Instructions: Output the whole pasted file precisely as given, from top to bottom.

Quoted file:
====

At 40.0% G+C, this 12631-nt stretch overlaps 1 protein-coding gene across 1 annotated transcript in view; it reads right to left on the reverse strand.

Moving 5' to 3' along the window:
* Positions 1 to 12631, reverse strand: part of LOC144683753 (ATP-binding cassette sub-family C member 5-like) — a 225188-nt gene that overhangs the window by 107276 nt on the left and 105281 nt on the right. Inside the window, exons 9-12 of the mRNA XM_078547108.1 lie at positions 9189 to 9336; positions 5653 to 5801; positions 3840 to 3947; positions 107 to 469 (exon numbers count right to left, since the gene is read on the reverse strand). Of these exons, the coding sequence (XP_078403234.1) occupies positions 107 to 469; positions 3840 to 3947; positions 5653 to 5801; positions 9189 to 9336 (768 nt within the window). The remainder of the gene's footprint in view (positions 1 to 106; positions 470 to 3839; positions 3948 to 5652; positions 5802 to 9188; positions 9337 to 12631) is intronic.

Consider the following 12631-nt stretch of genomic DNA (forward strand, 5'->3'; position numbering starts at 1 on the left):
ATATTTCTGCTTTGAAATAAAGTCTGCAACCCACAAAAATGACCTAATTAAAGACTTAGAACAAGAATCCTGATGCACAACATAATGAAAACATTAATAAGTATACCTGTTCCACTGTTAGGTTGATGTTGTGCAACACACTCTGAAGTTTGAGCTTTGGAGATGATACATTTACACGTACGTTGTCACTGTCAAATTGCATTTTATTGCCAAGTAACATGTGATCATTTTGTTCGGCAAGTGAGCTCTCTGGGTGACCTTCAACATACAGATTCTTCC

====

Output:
At 40.0% G+C, this 12631-nt stretch overlaps 1 protein-coding gene across 1 annotated transcript in view; it reads right to left on the reverse strand.

Moving 5' to 3' along the window:
* Positions 1 to 12631, reverse strand: part of LOC144683753 (ATP-binding cassette sub-family C member 5-like) — a 225188-nt gene that overhangs the window by 107276 nt on the left and 105281 nt on the right. Inside the window, exons 9-12 of the mRNA XM_078547108.1 lie at positions 9189 to 9336; positions 5653 to 5801; positions 3840 to 3947; positions 107 to 469 (exon numbers count right to left, since the gene is read on the reverse strand). Of these exons, the coding sequence (XP_078403234.1) occupies positions 107 to 469; positions 3840 to 3947; positions 5653 to 5801; positions 9189 to 9336 (768 nt within the window). The remainder of the gene's footprint in view (positions 1 to 106; positions 470 to 3839; positions 3948 to 5652; positions 5802 to 9188; positions 9337 to 12631) is intronic.

Consider the following 12631-nt stretch of genomic DNA (forward strand, 5'->3'; position numbering starts at 1 on the left):
ATATTTCTGCTTTGAAATAAAGTCTGCAACCCACAAAAATGACCTAATTAAAGACTTAGAACAAGAATCCTGATGCACAACATAATGAAAACATTAATAAGTATACCTGTTCCACTGTTAGGTTGATGTTGTGCAACACACTCTGAAGTTTGAGCTTTGGAGATGATACATTTACACGTACGTTGTCACTGTCAAATTGCATTTTATTGCCAAGTAACATGTGATCATTTTGTTCGGCAAGTGAGCTCTCTGGGTGACCTTCAACATACAGATTCTTCC